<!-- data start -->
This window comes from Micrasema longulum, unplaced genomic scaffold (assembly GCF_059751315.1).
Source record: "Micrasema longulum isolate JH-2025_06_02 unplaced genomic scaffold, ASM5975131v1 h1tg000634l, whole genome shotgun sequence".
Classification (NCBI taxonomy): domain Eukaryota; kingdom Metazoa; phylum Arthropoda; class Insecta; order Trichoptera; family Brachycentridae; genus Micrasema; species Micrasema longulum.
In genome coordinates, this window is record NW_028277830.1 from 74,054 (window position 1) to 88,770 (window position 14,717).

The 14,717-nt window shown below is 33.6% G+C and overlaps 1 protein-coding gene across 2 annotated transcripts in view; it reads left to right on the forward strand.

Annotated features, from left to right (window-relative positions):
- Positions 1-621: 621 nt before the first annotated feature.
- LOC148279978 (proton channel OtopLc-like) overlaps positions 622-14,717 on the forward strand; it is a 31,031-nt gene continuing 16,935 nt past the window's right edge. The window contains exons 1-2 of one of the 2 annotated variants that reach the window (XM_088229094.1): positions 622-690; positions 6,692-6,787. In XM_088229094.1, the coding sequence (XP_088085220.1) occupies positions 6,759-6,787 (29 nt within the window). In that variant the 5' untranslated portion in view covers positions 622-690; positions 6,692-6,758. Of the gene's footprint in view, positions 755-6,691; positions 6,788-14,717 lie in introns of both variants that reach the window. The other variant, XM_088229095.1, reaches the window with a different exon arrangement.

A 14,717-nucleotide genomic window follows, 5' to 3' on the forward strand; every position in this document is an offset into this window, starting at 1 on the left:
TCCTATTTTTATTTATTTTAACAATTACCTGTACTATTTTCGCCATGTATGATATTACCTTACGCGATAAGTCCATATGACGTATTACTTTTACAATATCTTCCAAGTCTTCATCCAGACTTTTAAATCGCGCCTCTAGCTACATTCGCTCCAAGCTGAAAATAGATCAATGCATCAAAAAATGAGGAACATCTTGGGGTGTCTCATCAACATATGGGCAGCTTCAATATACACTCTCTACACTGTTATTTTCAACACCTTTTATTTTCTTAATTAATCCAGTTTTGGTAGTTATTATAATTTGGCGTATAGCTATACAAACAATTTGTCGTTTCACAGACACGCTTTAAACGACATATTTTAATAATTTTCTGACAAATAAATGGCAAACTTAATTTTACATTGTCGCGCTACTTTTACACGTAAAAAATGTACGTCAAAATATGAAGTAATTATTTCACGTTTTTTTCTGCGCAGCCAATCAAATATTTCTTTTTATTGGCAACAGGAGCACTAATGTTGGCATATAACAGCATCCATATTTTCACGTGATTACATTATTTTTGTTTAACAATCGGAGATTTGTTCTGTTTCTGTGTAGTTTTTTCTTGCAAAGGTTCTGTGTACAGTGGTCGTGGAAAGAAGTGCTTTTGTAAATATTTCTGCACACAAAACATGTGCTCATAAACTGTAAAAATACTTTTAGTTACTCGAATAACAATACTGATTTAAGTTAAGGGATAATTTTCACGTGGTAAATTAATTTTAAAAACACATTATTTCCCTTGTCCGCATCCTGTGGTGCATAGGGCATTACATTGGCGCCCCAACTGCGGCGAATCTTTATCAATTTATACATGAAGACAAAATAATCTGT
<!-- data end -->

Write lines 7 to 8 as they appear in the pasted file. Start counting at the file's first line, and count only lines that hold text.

- Positions 1-621: 621 nt before the first annotated feature.
- LOC148279978 (proton channel OtopLc-like) overlaps positions 622-14,717 on the forward strand; it is a 31,031-nt gene continuing 16,935 nt past the window's right edge. The window contains exons 1-2 of one of the 2 annotated variants that reach the window (XM_088229094.1): positions 622-690; positions 6,692-6,787. In XM_088229094.1, the coding sequence (XP_088085220.1) occupies positions 6,759-6,787 (29 nt within the window). In that variant the 5' untranslated portion in view covers positions 622-690; positions 6,692-6,758. Of the gene's footprint in view, positions 755-6,691; positions 6,788-14,717 lie in introns of both variants that reach the window. The other variant, XM_088229095.1, reaches the window with a different exon arrangement.